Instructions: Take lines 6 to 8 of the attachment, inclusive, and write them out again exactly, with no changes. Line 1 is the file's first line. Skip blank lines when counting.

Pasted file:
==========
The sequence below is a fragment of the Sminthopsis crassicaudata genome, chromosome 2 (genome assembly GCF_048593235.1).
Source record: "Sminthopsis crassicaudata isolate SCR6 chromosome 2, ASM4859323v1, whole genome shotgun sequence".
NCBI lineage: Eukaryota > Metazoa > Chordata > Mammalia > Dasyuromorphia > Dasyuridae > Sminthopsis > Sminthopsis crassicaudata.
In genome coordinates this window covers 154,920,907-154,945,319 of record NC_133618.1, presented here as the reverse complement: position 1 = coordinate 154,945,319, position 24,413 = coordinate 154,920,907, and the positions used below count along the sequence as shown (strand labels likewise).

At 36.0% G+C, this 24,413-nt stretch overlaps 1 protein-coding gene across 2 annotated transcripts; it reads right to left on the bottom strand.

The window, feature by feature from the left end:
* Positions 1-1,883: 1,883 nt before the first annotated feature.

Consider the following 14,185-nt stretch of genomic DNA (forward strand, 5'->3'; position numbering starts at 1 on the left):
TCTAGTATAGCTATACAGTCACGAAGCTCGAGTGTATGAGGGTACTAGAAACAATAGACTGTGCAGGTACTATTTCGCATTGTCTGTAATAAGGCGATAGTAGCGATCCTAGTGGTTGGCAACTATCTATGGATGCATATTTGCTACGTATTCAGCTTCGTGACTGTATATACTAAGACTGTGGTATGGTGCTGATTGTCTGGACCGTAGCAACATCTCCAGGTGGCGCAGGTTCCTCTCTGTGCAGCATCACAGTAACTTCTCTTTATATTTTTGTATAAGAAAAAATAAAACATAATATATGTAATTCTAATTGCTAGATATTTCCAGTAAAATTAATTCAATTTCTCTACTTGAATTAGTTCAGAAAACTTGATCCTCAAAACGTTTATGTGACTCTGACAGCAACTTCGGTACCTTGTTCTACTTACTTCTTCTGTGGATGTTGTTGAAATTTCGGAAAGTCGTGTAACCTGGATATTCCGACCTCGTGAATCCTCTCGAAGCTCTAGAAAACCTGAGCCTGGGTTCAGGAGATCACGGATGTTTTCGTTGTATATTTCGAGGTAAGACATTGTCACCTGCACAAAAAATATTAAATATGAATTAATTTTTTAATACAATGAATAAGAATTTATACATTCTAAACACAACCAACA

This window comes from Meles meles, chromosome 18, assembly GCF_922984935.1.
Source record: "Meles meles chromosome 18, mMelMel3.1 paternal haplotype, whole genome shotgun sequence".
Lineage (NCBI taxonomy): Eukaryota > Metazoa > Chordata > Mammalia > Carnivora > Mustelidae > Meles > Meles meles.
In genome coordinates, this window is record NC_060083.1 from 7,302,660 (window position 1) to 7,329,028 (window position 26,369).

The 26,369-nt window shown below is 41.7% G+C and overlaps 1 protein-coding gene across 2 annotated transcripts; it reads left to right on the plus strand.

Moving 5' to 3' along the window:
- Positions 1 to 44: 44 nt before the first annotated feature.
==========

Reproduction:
The window, feature by feature from the left end:
* Positions 1-1,883: 1,883 nt before the first annotated feature.

Consider the following 14,185-nt stretch of genomic DNA (forward strand, 5'->3'; position numbering starts at 1 on the left):